[EDITORIALS]Expand voluntary givingOne of the more shameful aspects of our society is the lack of value we see in charitable contributions. What little giving we do is limited to religious groups and to welfare groups. Public interest groups get little or no financial support from the public.
The government's move to expand income tax deductions to include contributions made to such civic groups is a step forward, albeit a belated one. Financial woes have put a crimp in the activities of civic groups, which once seemed to be flourishing.
But the Finance Ministry's decision to single out just two organizations, the People's Solidarity for Participatory Democracy and the Citizens' Coalition for Economic Justice, may be misunderstood. The ministry cited the symbolic nature of the two groups as leading organizations, but that explanation will fail to quell complaints from thousands of other groups that will demand to know the real reasons for the selections. At least there has been a process of nominating and assessing the qualifications of nonprofit welfare groups and cultural foundations that can now receive tax-deductible contributions. The new additions were just arbitrarily selected by the Finance Ministry.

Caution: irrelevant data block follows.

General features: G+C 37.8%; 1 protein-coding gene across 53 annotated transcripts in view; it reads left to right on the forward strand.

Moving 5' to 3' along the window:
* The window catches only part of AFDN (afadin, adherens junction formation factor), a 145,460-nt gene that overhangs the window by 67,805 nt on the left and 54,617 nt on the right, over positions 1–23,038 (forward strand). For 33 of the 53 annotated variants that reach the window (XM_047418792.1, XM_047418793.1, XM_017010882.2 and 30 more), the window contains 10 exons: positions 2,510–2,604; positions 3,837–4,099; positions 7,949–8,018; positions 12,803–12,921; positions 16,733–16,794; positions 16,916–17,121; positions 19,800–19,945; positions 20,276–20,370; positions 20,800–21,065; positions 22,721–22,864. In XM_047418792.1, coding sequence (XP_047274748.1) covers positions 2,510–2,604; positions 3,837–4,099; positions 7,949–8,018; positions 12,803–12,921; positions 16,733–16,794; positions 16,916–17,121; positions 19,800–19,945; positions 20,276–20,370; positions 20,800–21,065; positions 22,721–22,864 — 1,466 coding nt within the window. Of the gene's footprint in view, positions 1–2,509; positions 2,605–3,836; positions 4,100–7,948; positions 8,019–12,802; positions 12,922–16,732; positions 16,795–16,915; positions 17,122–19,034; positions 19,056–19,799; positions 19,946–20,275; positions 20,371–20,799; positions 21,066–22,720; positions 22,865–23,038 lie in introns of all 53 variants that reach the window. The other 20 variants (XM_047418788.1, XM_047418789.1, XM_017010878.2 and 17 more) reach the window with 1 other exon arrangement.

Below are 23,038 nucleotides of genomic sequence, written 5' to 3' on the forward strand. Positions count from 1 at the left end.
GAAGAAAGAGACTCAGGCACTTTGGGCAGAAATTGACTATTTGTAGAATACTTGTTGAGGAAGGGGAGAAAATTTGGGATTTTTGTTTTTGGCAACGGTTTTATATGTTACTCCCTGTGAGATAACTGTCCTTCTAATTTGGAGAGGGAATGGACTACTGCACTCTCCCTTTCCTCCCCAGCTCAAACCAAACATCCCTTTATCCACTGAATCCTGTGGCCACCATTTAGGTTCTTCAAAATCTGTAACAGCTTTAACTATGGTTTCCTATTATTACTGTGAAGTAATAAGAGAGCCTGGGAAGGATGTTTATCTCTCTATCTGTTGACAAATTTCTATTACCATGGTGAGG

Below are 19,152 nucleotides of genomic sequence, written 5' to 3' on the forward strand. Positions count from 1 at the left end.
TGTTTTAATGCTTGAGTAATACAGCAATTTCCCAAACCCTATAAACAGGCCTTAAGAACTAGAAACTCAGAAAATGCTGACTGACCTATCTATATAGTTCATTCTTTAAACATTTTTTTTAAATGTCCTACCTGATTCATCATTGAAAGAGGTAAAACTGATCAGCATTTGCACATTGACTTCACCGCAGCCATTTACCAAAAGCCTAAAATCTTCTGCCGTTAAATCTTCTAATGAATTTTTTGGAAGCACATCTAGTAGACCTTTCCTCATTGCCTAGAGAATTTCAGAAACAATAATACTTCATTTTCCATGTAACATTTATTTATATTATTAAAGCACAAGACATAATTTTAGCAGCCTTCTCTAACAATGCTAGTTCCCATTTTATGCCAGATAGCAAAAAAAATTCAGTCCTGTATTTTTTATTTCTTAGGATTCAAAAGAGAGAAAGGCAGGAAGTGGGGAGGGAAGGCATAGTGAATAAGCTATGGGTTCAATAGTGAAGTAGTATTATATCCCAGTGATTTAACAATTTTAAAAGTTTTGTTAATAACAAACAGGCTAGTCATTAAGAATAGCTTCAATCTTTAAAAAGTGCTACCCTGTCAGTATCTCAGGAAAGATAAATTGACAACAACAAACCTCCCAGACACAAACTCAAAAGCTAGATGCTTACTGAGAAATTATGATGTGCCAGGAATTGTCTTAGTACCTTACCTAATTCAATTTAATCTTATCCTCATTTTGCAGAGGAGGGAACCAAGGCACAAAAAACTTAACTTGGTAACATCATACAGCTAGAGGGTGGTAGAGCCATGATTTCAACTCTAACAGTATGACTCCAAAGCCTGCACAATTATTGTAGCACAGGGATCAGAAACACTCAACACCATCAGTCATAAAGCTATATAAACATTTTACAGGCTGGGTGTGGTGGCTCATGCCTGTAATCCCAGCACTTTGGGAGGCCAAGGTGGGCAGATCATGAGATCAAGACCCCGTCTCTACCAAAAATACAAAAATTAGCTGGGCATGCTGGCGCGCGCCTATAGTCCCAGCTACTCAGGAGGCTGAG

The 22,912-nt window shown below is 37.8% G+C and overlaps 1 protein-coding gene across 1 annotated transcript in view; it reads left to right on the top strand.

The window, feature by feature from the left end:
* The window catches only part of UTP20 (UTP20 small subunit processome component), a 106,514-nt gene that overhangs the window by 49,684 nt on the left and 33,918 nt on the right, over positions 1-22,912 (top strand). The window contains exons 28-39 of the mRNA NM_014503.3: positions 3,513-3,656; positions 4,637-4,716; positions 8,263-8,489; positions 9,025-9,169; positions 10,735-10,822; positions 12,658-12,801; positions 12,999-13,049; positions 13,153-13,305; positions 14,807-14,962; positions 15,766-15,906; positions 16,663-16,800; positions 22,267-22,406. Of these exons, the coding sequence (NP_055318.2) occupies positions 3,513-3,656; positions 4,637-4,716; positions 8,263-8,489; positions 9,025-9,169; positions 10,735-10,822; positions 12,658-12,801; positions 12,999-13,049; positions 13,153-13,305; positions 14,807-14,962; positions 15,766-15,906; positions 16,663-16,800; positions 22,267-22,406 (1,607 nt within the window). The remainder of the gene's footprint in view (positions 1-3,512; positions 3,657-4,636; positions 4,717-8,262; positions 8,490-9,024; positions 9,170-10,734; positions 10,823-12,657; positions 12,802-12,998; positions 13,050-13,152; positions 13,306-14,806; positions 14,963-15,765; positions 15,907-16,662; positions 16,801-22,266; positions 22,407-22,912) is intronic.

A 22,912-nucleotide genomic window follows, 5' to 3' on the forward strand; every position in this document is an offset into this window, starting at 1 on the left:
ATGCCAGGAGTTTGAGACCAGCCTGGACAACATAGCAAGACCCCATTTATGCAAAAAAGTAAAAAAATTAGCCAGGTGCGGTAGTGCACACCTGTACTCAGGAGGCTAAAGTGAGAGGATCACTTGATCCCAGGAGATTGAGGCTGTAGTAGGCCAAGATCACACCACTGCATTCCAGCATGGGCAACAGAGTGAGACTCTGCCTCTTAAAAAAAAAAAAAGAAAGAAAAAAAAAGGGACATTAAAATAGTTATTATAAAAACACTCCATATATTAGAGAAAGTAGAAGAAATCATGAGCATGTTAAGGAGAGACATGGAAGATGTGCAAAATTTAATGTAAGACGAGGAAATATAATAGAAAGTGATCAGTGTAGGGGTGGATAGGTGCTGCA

If we are to develop a culture of donations, potential recipients must also step up their efforts to make their operations transparent. We saw from last year's campaign by civic groups to oppose the election of certain politicians and in their calls for media reform that their activities cannot be always free of criticism by opposing interests. Voluntary, complete disclosure of their finances to contributors is just a start. Organizations must continually assess their spending to ensure money is being used well.
The financial condition of civic groups is discouraging. Only the People's Solidarity for Participatory Democracy can meet 70 percent or more of its operating expenses through member contributions. Tax breaks should be expanded to other groups, and to ensure that contributions are independent of government or business interests, oversight agencies should look at the transparency of funds collection and disbursement.
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